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NHL Playoff Game Day 16: Blackhawks-Red Wings

Marian Hossa scored the first goal for the Chicago Blackhawks in Game 1 against the Detroit Red Wings. (Photo by Bill Smith/NHLI via Getty Images)

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Marian Hossa scored the first goal for the Chicago Blackhawks in Game 1 against the Detroit Red Wings. (Photo by Bill Smith/NHLI via Getty Images)

GAME 1: CHICAGO 4, DETROIT 1 – BLACKHAWKS LEAD 1-0

Why Chicago won: The Blackhawks carpet-bombed the Red Wings, putting 42 shots on net and controlling large portions of the game. Detroit may have been early champions of puck possession hockey, but the Hawks are the current masters, chasing down pucks and passing with precision. Patrick Kane's work in the final minute and a half of play was a perfect example of that compete level.

Why Detroit lost: The stars weren't aligned for the Wings - and they couldn't get on the scoreboard either. Henrik Zetterberg and Pavel Datsyuk were largely neutralized by Jonathan Toews and crew and eventually that post-Lidstrom blueline showed its weaknesses. To wit, Johnny Oduya was left wide open on what turned out to be the game-winning goal for Chicago.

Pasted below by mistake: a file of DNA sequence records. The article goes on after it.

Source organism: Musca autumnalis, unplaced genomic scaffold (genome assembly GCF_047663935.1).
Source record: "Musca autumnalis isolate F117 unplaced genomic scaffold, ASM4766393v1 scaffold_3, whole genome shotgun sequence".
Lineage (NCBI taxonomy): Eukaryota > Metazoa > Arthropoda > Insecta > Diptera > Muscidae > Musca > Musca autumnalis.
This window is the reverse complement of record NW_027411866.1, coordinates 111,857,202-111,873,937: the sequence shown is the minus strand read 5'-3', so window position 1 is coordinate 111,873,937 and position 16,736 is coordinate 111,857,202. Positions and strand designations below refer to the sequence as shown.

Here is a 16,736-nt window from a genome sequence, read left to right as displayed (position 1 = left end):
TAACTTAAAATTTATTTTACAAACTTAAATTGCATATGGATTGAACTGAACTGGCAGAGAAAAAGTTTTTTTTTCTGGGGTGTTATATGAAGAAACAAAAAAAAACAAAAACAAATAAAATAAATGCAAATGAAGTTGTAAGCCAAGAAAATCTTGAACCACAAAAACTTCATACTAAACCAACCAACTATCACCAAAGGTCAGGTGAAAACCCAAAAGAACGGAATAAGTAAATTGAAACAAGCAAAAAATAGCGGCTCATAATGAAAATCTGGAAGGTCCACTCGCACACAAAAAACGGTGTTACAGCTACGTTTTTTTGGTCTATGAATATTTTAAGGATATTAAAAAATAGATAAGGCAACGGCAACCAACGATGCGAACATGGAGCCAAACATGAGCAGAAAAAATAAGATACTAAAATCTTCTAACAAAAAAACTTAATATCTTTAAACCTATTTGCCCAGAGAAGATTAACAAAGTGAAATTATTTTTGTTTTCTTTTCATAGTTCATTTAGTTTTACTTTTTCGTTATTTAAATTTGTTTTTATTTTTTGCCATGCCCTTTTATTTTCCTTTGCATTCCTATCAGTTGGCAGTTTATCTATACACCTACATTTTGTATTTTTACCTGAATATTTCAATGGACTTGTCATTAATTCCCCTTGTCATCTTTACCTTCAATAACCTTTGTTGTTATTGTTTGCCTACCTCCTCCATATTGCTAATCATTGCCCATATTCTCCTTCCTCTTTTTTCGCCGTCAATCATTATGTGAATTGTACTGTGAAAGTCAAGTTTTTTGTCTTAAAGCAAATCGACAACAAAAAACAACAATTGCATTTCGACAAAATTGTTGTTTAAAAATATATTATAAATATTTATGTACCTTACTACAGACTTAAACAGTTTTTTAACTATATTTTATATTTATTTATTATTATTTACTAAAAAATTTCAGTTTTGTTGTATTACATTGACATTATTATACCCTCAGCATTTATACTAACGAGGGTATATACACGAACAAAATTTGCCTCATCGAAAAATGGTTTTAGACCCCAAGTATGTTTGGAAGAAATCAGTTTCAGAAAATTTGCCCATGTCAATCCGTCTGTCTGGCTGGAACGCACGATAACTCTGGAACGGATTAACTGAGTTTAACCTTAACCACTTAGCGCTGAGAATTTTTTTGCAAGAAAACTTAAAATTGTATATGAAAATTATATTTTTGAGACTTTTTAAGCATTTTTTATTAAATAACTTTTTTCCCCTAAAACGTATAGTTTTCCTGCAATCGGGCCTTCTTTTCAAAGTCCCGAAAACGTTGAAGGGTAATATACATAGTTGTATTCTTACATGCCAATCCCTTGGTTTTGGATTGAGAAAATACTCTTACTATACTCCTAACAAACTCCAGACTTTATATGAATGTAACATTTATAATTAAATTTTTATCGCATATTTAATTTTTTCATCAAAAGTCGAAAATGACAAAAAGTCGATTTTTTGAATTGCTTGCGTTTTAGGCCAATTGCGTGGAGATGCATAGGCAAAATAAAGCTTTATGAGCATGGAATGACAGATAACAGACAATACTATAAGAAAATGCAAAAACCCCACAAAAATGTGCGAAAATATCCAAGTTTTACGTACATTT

Play of the game: With the Hawks up 3-1, Damien Brunner put a shot off the crossbar that dropped straight down and likely would have trickled in had Brent Seabrook not deftly swiped it away to safety.

Three Stars
1. Patrick Sharp: With two helpers and the empty-netter, Sharp was once again an offensive star for the Hawks and a physical presence when need be.

2. Dave Bolland: In his return to the lineup, the supreme agitator got under the Wings' skin and also robbed them in the faceoff circle, winning 64 percent of his draws.

3. Jimmy Howard: If you can believe it, Howard came out of the loss with a .927 save percentage and kept Detroit in the game for as long as he could.

What's Next: There were times where it appeared Detroit was playing the perfect road game, taking the boisterous Chicago crowd out of the game by denying the Hawks good looks at the net in the second period. That must continue for longer stretches if the Wings hope to steal a game before heading back to Detroit. These teams are similar in many ways, but Chicago is younger and deeper, meaning the Detroit vets need to rely on their savvy in order to even things up.
 

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